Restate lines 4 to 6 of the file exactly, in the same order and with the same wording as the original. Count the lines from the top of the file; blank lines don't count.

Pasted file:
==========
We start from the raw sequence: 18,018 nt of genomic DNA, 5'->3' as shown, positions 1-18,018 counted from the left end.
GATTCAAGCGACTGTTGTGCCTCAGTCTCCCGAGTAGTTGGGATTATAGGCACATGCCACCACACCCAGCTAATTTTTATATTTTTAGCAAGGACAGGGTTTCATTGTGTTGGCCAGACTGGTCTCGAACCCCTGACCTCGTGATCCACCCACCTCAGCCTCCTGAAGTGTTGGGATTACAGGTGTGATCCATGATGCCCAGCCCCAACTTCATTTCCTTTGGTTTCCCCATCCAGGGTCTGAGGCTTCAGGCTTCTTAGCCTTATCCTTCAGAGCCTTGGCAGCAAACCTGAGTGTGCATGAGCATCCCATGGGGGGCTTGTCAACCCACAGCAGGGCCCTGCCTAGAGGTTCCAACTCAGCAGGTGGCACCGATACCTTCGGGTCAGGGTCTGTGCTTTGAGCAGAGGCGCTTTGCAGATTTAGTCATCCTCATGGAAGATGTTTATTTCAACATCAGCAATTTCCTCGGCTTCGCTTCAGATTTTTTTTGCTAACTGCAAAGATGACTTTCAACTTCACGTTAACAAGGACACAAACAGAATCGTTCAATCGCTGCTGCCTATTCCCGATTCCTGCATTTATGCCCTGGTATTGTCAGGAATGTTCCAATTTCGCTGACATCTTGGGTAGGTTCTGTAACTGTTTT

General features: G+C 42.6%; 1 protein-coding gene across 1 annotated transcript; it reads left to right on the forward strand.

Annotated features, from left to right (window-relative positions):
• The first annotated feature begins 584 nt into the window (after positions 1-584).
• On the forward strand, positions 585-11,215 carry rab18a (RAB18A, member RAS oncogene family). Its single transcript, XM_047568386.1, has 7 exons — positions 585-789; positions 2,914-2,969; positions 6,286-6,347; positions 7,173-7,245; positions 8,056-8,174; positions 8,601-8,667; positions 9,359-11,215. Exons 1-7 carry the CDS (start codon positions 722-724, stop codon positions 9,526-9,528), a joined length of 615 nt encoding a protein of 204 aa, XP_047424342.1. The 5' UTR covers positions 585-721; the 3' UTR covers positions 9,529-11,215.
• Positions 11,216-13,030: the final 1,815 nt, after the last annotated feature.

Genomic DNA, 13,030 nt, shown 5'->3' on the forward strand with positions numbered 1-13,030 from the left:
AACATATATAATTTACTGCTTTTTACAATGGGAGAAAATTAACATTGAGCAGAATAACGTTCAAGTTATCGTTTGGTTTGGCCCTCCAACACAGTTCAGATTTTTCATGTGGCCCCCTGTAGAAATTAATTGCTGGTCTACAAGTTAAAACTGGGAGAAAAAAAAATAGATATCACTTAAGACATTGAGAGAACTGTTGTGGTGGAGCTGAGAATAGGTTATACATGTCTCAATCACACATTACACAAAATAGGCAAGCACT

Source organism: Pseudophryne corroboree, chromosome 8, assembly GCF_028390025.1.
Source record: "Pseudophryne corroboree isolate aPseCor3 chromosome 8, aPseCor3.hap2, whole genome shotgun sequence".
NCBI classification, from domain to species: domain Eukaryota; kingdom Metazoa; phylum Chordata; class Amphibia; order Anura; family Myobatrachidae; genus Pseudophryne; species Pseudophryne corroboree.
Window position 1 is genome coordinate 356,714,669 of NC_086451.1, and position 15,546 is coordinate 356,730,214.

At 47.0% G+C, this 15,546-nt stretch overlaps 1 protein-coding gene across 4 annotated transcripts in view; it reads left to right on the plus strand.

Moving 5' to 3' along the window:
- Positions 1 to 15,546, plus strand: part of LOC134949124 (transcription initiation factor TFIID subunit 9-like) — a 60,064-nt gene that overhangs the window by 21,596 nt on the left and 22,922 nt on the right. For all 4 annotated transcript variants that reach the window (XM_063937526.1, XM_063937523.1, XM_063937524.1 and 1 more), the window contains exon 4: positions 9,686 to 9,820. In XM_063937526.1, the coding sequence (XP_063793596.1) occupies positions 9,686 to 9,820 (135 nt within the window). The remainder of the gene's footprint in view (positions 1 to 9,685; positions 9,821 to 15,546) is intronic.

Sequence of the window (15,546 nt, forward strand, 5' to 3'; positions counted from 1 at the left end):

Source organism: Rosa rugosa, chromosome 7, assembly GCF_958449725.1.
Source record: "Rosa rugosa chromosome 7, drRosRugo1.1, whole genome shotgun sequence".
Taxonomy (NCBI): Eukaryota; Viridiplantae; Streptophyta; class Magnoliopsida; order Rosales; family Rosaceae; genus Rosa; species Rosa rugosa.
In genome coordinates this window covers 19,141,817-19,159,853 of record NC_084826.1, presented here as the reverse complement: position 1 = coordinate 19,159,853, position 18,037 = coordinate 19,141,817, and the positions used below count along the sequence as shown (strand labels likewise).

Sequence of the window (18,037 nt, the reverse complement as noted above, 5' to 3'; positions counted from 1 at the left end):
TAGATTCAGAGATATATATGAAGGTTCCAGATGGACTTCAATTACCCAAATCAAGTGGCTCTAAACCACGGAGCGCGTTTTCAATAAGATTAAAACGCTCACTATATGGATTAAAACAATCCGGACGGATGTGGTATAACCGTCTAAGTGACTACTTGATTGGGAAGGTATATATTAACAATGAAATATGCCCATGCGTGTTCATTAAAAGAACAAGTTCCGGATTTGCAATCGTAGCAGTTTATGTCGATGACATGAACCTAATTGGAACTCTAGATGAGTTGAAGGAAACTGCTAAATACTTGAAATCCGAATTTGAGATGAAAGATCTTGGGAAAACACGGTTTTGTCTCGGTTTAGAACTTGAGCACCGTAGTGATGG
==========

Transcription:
Annotated features, from left to right (window-relative positions):
• The first annotated feature begins 584 nt into the window (after positions 1-584).
• On the forward strand, positions 585-11,215 carry rab18a (RAB18A, member RAS oncogene family). Its single transcript, XM_047568386.1, has 7 exons — positions 585-789; positions 2,914-2,969; positions 6,286-6,347; positions 7,173-7,245; positions 8,056-8,174; positions 8,601-8,667; positions 9,359-11,215. Exons 1-7 carry the CDS (start codon positions 722-724, stop codon positions 9,526-9,528), a joined length of 615 nt encoding a protein of 204 aa, XP_047424342.1. The 5' UTR covers positions 585-721; the 3' UTR covers positions 9,529-11,215.